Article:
From the beginning of time, the health and economic prosperity of humans in societies have been inextricably linked to the environment and its various types of ecosystems. The productivity or the services derived from natural resources in ecosystems serve as inputs to enable humans to produce various outputs or goods and services that have economic value.
Aquatic/marine ecosystems are among the most productive in the world being the source of a diverse array of food, materials, medicine, oxygen, at the same time providing countless other benefits, from coastal protection, recreation, carbon sequestration, among others.
From goods and services, the direct and indirect economic benefits are countless. The health of a particular aquatic ecosystem determines its productivity. For example, one hectare of a healthy mangrove forest is valued at US$1,396/year (Padilla et al, 1996; Schatz, 1991 & Trinidad 1994), one hectare of healthy coral reef at US$350,000/year (Burke, Selig and Spalding, 2002) and one hectare of seagrass is worth US$195,990/year (Consvalmap.org; Samonte-Tan, M.A. Diviva, J. Tabara, E.Caballes, Economic Valuation of Coastal and Marine Resources: Bohol Marine Triangle, Philippines" Coastal Management, 35(2), 319-338, 200).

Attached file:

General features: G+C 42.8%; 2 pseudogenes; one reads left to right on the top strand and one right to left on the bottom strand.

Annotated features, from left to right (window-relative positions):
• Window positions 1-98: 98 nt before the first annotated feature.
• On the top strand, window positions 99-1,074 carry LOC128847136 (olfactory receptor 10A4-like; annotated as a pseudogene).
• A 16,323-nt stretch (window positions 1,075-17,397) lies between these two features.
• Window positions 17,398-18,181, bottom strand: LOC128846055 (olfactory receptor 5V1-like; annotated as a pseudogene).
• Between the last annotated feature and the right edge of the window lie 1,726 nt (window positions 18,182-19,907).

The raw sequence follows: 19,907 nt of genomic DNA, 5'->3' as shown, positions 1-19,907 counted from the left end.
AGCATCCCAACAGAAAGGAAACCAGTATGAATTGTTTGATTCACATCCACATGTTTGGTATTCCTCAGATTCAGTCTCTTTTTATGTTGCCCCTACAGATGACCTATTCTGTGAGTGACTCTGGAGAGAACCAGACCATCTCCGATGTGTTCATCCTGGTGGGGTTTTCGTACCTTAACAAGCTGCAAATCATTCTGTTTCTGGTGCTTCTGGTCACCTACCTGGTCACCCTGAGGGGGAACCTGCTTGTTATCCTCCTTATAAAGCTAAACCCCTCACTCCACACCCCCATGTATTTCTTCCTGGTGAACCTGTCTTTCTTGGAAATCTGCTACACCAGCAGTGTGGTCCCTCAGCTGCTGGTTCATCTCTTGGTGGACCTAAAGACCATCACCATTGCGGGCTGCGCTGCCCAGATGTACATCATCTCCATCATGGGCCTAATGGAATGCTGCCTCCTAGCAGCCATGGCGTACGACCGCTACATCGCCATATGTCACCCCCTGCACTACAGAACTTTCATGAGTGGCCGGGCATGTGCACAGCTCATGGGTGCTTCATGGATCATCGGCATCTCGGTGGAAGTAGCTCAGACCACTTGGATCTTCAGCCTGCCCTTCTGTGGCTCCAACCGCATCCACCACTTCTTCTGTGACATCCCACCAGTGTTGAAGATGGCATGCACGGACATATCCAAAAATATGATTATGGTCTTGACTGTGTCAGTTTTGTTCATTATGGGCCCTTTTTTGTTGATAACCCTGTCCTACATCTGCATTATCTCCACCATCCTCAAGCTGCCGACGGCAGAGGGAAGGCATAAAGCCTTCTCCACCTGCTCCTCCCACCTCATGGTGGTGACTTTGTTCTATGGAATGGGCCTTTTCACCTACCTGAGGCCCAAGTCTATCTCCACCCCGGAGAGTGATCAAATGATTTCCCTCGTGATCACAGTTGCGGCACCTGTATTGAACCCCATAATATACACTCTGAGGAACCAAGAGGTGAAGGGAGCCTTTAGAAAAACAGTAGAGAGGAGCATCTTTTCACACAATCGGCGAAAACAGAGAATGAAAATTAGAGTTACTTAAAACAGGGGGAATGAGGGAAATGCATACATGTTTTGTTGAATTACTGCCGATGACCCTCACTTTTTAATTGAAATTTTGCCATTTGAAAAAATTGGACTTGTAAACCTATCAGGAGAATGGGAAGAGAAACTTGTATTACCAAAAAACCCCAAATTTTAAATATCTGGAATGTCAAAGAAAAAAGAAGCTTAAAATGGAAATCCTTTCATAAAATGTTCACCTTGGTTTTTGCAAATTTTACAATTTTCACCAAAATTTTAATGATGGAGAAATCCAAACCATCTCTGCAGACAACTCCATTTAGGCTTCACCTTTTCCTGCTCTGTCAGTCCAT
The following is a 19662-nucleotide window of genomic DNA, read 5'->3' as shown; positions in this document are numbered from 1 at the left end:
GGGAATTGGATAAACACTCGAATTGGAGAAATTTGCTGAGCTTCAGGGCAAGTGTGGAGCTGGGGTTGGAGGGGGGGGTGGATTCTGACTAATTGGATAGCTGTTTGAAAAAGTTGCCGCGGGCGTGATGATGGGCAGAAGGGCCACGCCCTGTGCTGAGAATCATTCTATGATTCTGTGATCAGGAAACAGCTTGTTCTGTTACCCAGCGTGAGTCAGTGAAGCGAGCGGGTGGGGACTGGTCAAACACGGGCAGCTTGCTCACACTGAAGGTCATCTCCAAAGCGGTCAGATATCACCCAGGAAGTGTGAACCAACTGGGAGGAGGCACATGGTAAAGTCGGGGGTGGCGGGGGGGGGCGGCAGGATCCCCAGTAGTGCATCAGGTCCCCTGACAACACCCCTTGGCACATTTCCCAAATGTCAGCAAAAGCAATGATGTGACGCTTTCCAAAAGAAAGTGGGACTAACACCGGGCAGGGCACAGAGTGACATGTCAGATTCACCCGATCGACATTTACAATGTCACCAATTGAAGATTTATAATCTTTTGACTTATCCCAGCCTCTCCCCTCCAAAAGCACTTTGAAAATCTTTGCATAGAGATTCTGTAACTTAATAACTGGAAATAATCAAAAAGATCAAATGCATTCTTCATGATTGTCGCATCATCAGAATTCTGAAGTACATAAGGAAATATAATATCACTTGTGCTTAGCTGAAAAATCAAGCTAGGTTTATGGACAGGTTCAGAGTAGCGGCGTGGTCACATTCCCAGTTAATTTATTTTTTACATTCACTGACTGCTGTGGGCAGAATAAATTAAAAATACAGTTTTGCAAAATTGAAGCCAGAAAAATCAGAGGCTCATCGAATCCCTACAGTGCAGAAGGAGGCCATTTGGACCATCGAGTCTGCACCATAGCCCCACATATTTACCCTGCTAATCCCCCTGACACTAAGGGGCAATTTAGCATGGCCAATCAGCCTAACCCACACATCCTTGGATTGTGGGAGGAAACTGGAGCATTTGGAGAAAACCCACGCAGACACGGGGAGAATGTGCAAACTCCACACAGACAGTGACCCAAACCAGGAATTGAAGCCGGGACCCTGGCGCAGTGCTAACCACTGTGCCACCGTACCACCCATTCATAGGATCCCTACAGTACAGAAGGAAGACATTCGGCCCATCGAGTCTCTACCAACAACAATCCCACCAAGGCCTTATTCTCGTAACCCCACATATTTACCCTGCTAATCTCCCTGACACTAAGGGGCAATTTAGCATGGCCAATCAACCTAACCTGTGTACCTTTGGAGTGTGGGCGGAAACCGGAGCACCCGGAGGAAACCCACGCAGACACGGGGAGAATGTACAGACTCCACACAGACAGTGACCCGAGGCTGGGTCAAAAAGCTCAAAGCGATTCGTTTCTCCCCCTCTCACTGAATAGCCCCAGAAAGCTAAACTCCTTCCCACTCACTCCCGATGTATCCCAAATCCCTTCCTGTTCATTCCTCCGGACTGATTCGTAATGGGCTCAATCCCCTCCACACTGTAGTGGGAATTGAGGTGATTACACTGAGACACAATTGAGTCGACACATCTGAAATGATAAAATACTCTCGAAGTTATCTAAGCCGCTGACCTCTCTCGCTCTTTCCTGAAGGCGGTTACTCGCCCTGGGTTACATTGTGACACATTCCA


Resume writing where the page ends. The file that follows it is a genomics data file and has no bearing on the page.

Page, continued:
Hence based on these values, a MPA with a 150-hectare intact reef, 78-hectare intact mangrove forest and a 50-hectare intact seagrass, for example, is worth US$62.4 million a year!